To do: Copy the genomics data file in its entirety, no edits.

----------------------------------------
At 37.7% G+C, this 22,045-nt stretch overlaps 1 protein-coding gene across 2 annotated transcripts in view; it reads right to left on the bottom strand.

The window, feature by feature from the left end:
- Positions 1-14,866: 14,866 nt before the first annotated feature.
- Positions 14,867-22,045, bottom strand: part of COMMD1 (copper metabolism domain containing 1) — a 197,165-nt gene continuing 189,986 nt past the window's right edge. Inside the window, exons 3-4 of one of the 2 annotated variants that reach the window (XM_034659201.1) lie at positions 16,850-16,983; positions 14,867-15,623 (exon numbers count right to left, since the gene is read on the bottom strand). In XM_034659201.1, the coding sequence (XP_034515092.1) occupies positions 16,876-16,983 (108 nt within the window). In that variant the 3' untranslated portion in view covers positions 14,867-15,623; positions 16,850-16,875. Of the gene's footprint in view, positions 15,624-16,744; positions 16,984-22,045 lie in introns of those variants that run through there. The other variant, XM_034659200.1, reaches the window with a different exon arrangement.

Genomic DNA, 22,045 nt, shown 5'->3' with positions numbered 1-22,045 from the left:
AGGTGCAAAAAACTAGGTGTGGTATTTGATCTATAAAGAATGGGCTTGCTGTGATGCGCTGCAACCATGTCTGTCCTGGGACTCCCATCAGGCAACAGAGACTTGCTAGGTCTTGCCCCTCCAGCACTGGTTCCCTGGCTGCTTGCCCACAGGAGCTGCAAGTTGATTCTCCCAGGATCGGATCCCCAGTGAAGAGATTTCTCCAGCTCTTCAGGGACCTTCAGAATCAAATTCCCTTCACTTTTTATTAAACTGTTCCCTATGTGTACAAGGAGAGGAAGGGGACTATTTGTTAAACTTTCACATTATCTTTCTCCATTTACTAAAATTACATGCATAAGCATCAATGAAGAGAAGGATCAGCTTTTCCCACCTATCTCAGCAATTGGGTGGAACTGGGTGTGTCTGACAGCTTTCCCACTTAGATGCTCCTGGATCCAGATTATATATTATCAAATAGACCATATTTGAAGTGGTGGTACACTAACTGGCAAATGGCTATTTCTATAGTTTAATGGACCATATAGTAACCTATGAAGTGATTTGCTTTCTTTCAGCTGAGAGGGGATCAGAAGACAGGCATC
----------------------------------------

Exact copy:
At 37.7% G+C, this 22,045-nt stretch overlaps 1 protein-coding gene across 2 annotated transcripts in view; it reads right to left on the bottom strand.

The window, feature by feature from the left end:
- Positions 1-14,866: 14,866 nt before the first annotated feature.
- Positions 14,867-22,045, bottom strand: part of COMMD1 (copper metabolism domain containing 1) — a 197,165-nt gene continuing 189,986 nt past the window's right edge. Inside the window, exons 3-4 of one of the 2 annotated variants that reach the window (XM_034659201.1) lie at positions 16,850-16,983; positions 14,867-15,623 (exon numbers count right to left, since the gene is read on the bottom strand). In XM_034659201.1, the coding sequence (XP_034515092.1) occupies positions 16,876-16,983 (108 nt within the window). In that variant the 3' untranslated portion in view covers positions 14,867-15,623; positions 16,850-16,875. Of the gene's footprint in view, positions 15,624-16,744; positions 16,984-22,045 lie in introns of those variants that run through there. The other variant, XM_034659200.1, reaches the window with a different exon arrangement.

Genomic DNA, 22,045 nt, shown 5'->3' with positions numbered 1-22,045 from the left:
AGGTGCAAAAAACTAGGTGTGGTATTTGATCTATAAAGAATGGGCTTGCTGTGATGCGCTGCAACCATGTCTGTCCTGGGACTCCCATCAGGCAACAGAGACTTGCTAGGTCTTGCCCCTCCAGCACTGGTTCCCTGGCTGCTTGCCCACAGGAGCTGCAAGTTGATTCTCCCAGGATCGGATCCCCAGTGAAGAGATTTCTCCAGCTCTTCAGGGACCTTCAGAATCAAATTCCCTTCACTTTTTATTAAACTGTTCCCTATGTGTACAAGGAGAGGAAGGGGACTATTTGTTAAACTTTCACATTATCTTTCTCCATTTACTAAAATTACATGCATAAGCATCAATGAAGAGAAGGATCAGCTTTTCCCACCTATCTCAGCAATTGGGTGGAACTGGGTGTGTCTGACAGCTTTCCCACTTAGATGCTCCTGGATCCAGATTATATATTATCAAATAGACCATATTTGAAGTGGTGGTACACTAACTGGCAAATGGCTATTTCTATAGTTTAATGGACCATATAGTAACCTATGAAGTGATTTGCTTTCTTTCAGCTGAGAGGGGATCAGAAGACAGGCATC